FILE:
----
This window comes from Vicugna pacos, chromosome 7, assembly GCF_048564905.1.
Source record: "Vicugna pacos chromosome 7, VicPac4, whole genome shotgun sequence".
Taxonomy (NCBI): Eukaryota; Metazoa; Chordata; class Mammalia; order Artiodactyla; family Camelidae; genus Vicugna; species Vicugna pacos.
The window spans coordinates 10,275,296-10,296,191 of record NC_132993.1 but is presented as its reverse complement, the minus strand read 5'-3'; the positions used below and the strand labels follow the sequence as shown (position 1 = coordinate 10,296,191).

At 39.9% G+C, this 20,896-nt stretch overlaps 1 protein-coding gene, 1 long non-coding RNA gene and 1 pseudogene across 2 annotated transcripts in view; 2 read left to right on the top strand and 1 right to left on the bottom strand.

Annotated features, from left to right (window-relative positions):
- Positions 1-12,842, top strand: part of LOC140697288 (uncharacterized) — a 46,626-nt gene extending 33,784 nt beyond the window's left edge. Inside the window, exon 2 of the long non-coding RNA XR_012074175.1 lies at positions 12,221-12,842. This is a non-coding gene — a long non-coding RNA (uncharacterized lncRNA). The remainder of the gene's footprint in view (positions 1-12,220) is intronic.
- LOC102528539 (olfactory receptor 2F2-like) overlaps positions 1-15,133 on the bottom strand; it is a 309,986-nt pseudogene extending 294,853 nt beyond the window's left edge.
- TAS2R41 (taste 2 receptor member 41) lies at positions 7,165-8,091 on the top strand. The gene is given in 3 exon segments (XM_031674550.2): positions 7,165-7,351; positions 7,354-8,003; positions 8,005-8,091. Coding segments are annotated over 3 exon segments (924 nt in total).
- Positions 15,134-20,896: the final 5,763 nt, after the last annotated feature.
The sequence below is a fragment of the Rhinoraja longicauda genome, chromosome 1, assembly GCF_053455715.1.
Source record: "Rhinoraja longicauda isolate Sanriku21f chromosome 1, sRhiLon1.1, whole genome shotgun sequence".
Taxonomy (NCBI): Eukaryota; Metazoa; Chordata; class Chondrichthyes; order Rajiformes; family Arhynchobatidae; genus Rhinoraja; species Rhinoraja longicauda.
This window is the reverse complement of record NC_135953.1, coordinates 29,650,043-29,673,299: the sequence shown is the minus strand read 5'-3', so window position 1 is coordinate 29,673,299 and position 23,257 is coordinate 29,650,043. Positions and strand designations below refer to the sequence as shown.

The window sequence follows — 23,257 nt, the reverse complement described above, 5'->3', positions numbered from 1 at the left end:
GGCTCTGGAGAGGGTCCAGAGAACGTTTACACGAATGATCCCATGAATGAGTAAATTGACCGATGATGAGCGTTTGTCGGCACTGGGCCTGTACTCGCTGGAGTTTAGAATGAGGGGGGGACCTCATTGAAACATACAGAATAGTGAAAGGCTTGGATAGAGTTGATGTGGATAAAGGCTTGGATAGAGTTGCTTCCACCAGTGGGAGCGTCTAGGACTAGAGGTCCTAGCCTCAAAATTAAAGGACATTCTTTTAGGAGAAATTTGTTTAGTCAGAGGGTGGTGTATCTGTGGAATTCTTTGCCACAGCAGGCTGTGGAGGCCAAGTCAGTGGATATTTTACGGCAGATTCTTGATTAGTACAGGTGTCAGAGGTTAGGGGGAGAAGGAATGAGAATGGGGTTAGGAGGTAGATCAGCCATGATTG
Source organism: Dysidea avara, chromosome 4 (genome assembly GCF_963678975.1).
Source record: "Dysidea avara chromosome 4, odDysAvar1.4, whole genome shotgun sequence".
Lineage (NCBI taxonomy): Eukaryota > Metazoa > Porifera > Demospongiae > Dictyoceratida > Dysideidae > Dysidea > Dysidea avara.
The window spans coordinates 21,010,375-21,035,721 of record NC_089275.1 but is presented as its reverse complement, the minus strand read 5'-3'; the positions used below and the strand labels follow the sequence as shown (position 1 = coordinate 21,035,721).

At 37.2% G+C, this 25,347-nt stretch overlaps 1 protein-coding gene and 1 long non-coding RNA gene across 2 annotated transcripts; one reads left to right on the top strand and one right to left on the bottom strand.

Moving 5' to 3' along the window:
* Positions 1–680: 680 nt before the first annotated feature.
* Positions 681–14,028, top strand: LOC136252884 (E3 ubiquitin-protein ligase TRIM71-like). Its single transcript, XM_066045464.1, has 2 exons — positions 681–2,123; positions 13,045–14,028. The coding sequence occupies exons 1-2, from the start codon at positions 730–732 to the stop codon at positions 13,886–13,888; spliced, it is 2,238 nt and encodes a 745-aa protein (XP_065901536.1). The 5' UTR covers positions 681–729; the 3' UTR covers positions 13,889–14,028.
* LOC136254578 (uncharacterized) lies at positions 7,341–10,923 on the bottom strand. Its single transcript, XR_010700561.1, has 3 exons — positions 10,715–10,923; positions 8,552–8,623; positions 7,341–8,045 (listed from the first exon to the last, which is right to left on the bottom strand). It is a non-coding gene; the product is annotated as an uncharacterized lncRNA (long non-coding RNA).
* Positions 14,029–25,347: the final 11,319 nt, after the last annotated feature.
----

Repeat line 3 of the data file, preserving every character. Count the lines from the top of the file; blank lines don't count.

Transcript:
Taxonomy (NCBI): Eukaryota; Metazoa; Chordata; class Mammalia; order Artiodactyla; family Camelidae; genus Vicugna; species Vicugna pacos.